Ottawa — Canada's world-famous national police force, the Mounties, suffered their darkest moment Aug. 25 when a government-appointed commission studying wrongdoing by policemen recommended the force be stripped of its domestic security role.
The Liberal government immediately announced it would comply with the recommendation by the McDonald Commission, a three-man board of inquiry set up in 1977 to look into the conduct of the Royal Canadian Mounted Police's (RCMP) domestic intelligence-gathering and security activities.
The commission -- named after its chairman, Justice David McDonald of Alberta Province -- issued a scathing report in which it said the RCMP "has an institutionalized frame of mind that places expediency above respect for the law."
The report is certain to spark another round of the controversy that has periodically plagued the government of Prime Minister Pierre Trudeau ever since allegations of RCMP misdeeds began to emerge in the mid-1970s.
The commission's report contained the first public proof that Mr. Trudeau may have known about some of the RCMP's questionable activities. The report said Mr. Trudeau was told in December 1970 that the force's security officers had been doing "illegal things" for 20 years.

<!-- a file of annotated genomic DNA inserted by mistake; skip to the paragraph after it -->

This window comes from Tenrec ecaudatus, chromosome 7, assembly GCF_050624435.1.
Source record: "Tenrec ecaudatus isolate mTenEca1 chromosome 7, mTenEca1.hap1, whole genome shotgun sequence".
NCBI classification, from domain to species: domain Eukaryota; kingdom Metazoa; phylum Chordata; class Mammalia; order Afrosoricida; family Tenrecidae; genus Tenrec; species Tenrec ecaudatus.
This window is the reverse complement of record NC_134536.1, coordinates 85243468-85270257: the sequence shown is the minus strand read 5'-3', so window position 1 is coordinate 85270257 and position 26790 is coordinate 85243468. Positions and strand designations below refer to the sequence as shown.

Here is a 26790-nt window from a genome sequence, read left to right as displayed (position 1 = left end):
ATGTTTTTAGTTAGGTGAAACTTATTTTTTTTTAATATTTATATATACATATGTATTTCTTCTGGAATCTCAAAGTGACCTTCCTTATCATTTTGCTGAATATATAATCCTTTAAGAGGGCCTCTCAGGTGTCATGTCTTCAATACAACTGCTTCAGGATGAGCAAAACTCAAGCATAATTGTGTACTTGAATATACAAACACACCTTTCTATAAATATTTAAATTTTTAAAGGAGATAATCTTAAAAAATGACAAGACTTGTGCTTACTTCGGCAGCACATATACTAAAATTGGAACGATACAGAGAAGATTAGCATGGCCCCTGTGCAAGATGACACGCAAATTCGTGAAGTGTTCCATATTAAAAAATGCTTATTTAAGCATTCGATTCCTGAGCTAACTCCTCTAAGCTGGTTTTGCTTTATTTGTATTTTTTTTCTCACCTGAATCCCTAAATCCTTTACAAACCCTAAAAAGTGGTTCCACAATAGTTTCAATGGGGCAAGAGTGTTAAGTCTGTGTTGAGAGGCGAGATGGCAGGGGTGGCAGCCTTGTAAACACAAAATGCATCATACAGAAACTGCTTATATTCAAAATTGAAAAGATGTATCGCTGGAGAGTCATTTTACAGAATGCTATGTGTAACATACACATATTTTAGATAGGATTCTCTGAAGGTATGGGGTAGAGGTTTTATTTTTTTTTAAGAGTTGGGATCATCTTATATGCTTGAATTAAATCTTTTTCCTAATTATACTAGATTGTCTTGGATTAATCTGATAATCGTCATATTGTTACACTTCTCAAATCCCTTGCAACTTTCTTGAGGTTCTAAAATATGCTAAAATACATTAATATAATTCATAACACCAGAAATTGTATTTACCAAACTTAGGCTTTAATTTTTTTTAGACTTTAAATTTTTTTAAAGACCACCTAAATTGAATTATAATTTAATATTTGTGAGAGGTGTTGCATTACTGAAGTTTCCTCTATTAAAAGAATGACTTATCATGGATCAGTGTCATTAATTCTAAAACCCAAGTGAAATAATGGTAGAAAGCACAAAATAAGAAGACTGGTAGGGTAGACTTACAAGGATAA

But the commission failed to settle the matter of government culpability in the RCMP's actions, an issue that has led to frequent charges that Mr. Trudeau and his government ministers have been engaged in a lengthy coverup of their knowledge of RCMP activities.
The report said there was no evidence Mr. Trudeau was given specific details of illegal acts, and he apparently did not ask for them. Mr. Trudeau has consistently denied detailed knowledge of RCMP wrongdoing. An aide said Aug. 25 that the prime minister would have no immediate comment on the McDonald Commission's findings.
The commission said that Canada's future security operations should be handled by a new, civilian intelligence-gathering and security force, not by the RCMP.
A government spokesman said Ottawa has set up a task force to oversee the recommended transition and that the government will also give consideration to the commission's other extensive recommendations, many of which are intended to ensure that police officers do not infringe on Canadian civil liberties.
The commission zeroed in on a series of questionable activities by the RCMP. Among the incidents of RCMP wrongdoing investigated were the taking of dynamite from a locked warehouse; the burning of a barn; removal of documents from a left-wing news agency; the copying of a political party's membership lists; mail openings; and the use of confidential income tax and social security information by the RCMP.
The commission concluded that senior RCMP officers had misled the government ministers to whom they were supposed to report. IT cited "a willingness on the part of members of the force to deceive those outside the force who have some sort of constitutional authority or jurisdiction over them or their activities."